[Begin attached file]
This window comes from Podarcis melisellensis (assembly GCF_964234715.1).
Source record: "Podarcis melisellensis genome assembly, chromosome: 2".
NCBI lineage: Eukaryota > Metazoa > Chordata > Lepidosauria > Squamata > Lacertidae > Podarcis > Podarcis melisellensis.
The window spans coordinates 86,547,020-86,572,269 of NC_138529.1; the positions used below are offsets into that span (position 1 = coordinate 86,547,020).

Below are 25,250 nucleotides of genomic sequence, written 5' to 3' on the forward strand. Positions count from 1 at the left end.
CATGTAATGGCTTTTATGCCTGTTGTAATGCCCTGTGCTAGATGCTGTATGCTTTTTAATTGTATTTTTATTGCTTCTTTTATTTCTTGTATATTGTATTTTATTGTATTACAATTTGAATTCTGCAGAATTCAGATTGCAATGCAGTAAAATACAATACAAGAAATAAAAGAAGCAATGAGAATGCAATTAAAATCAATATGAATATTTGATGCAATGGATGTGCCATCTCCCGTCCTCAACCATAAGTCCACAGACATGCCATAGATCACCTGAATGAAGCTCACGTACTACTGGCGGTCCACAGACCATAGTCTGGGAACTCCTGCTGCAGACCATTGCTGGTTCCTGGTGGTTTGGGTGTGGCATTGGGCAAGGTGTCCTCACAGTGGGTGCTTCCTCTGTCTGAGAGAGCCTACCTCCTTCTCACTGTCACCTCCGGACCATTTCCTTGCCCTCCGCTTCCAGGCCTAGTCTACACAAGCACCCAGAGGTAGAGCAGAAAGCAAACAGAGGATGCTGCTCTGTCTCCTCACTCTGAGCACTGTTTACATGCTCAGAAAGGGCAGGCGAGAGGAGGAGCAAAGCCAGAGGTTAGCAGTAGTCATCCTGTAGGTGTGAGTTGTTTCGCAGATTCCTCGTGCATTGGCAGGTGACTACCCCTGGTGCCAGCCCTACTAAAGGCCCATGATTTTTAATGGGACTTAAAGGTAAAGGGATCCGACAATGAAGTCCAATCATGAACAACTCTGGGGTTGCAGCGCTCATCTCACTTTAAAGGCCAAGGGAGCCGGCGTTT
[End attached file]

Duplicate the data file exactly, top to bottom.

This window comes from Podarcis melisellensis (assembly GCF_964234715.1).
Source record: "Podarcis melisellensis genome assembly, chromosome: 2".
NCBI lineage: Eukaryota > Metazoa > Chordata > Lepidosauria > Squamata > Lacertidae > Podarcis > Podarcis melisellensis.
The window spans coordinates 86,547,020-86,572,269 of NC_138529.1; the positions used below are offsets into that span (position 1 = coordinate 86,547,020).

Below are 25,250 nucleotides of genomic sequence, written 5' to 3' on the forward strand. Positions count from 1 at the left end.
CATGTAATGGCTTTTATGCCTGTTGTAATGCCCTGTGCTAGATGCTGTATGCTTTTTAATTGTATTTTTATTGCTTCTTTTATTTCTTGTATATTGTATTTTATTGTATTACAATTTGAATTCTGCAGAATTCAGATTGCAATGCAGTAAAATACAATACAAGAAATAAAAGAAGCAATGAGAATGCAATTAAAATCAATATGAATATTTGATGCAATGGATGTGCCATCTCCCGTCCTCAACCATAAGTCCACAGACATGCCATAGATCACCTGAATGAAGCTCACGTACTACTGGCGGTCCACAGACCATAGTCTGGGAACTCCTGCTGCAGACCATTGCTGGTTCCTGGTGGTTTGGGTGTGGCATTGGGCAAGGTGTCCTCACAGTGGGTGCTTCCTCTGTCTGAGAGAGCCTACCTCCTTCTCACTGTCACCTCCGGACCATTTCCTTGCCCTCCGCTTCCAGGCCTAGTCTACACAAGCACCCAGAGGTAGAGCAGAAAGCAAACAGAGGATGCTGCTCTGTCTCCTCACTCTGAGCACTGTTTACATGCTCAGAAAGGGCAGGCGAGAGGAGGAGCAAAGCCAGAGGTTAGCAGTAGTCATCCTGTAGGTGTGAGTTGTTTCGCAGATTCCTCGTGCATTGGCAGGTGACTACCCCTGGTGCCAGCCCTACTAAAGGCCCATGATTTTTAATGGGACTTAAAGGTAAAGGGATCCGACAATGAAGTCCAATCATGAACAACTCTGGGGTTGCAGCGCTCATCTCACTTTAAAGGCCAAGGGAGCCGGCGTTT